When Apple announced iOS 7, it made a big deal about how good the operating system would be for educators looking to manage iPads in their classroom. There's a whole page set up making that claim. But a new report from AllThingsD shows that while iOS 7 has some great tools for educators, its initial installation may be opening up some security flaws.
Several school districts have discovered installing iOS 7 accidentally removed the supervision profiles administrators have placed on district-provided iPads. These profiles allowed the schools to put content blocks, web filters and app blocks on the iPads to ensure they were used for purely educational activities.
In a memo from the Manituou Springs School District in Colorado obtained by AllThingsD, parents were warned of the district iPad's compromised security.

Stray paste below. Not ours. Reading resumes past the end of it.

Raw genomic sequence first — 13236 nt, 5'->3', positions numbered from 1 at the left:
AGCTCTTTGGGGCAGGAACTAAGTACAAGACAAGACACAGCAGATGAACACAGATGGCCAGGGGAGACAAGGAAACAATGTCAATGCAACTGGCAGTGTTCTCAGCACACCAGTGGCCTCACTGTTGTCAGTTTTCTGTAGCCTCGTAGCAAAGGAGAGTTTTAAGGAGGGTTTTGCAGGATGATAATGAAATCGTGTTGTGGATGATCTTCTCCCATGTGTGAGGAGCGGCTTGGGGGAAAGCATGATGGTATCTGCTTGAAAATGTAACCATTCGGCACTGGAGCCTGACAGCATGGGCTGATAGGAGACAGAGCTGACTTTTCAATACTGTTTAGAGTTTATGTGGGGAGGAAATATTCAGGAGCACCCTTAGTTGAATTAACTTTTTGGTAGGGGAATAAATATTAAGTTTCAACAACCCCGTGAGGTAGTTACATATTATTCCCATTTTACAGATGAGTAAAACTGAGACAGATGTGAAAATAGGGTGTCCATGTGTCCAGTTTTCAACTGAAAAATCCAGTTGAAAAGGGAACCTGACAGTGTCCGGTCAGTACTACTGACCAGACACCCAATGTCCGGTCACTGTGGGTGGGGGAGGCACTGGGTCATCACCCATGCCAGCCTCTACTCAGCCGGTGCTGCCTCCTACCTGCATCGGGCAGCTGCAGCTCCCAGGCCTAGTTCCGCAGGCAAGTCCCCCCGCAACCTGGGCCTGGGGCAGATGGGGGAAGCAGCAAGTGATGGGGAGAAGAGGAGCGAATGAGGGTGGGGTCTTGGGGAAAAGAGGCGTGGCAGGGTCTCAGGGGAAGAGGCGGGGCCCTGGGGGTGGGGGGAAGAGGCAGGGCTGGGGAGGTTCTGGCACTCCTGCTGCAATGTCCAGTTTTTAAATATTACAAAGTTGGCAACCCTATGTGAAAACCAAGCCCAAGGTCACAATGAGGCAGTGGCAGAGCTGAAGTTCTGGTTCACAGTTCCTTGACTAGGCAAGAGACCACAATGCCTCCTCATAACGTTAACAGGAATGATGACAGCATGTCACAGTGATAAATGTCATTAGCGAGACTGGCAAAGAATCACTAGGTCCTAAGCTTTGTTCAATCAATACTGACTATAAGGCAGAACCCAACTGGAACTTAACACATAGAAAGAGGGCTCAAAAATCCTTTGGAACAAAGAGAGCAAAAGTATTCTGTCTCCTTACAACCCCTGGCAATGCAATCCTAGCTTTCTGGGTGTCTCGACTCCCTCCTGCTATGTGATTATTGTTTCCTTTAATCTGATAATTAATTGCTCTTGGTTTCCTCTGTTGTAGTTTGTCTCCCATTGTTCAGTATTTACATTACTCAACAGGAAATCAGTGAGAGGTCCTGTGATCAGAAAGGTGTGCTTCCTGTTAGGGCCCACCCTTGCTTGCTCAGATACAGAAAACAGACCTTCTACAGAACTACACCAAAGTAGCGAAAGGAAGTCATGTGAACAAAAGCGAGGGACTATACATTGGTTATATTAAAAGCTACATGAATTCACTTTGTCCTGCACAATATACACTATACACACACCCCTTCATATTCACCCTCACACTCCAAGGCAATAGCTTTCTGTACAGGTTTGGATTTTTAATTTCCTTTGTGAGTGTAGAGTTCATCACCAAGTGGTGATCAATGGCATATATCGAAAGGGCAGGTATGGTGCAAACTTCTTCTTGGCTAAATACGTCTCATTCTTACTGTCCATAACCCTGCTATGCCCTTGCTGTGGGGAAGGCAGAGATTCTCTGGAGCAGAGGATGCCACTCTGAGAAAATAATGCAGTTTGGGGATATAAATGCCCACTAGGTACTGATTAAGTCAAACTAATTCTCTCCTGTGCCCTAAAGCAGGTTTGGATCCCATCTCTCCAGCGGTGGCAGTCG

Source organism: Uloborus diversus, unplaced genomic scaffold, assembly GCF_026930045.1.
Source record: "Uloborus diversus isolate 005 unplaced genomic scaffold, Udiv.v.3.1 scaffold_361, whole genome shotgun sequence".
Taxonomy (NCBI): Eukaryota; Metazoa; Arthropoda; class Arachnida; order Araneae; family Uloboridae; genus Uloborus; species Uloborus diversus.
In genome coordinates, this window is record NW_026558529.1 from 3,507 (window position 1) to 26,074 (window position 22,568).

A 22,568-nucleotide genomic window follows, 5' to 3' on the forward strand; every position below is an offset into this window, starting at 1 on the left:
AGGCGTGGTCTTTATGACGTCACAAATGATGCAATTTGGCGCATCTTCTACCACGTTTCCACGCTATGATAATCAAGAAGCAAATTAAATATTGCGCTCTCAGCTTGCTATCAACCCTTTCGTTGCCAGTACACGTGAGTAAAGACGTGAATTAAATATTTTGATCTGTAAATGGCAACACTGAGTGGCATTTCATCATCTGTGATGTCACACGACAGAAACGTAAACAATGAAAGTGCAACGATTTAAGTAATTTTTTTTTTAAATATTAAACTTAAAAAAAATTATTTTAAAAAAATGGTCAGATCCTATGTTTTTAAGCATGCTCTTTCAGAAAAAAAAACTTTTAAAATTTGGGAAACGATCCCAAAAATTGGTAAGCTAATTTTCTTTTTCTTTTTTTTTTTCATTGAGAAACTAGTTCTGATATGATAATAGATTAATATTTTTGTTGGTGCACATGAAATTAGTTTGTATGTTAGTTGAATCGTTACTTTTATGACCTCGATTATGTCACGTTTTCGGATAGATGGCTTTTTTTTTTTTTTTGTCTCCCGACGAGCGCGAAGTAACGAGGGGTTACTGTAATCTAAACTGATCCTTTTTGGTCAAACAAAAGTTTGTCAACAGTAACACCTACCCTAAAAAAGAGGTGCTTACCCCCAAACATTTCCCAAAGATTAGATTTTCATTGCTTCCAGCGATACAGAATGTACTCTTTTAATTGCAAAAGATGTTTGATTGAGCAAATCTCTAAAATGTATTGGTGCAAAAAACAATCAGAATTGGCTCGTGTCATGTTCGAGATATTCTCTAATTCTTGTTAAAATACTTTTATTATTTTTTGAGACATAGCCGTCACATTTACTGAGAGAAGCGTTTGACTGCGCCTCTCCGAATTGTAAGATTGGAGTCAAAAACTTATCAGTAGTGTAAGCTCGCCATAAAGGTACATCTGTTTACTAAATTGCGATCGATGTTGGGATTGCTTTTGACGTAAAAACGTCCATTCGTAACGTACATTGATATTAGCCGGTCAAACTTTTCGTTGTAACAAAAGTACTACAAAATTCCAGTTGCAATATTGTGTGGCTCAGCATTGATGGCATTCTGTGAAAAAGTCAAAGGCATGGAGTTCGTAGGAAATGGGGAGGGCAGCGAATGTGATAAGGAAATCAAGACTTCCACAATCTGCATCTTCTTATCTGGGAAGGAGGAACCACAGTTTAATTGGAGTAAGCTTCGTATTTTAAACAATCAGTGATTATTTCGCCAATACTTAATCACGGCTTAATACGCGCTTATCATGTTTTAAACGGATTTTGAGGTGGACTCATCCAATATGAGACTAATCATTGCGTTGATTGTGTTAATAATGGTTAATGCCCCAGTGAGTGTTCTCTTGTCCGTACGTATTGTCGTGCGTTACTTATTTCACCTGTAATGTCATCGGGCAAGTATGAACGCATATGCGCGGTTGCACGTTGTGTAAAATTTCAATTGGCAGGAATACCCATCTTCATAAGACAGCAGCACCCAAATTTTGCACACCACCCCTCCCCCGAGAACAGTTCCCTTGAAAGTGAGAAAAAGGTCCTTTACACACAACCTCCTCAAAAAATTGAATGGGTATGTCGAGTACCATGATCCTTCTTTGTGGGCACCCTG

Apple did not realize that installing iOS 7 would remove our (and thousands of organizations across the country) safety protection measure, which now makes the iPad devices unfiltered when accessing the internet away from school.
The district announced it would be collecting iPad's at the end of each school day until they have time to reinstall the safety measures on the devices. It was a difficult task; schools had to collect hundreds of iPads, manually wipe them, then reinstall the OS, apps and school content they originally contained.
When AllThingsD reached out to Apple for a comment, the company said they were aware of the issue and would have a fix up within the month.
Of course there are problems for school administrators trying to control iPads beyond the unintended effects of new software updates. Sometimes, as we've seen recently in the LA school system where students found workarounds to installed content blocks, the kids are simply smarter than the security.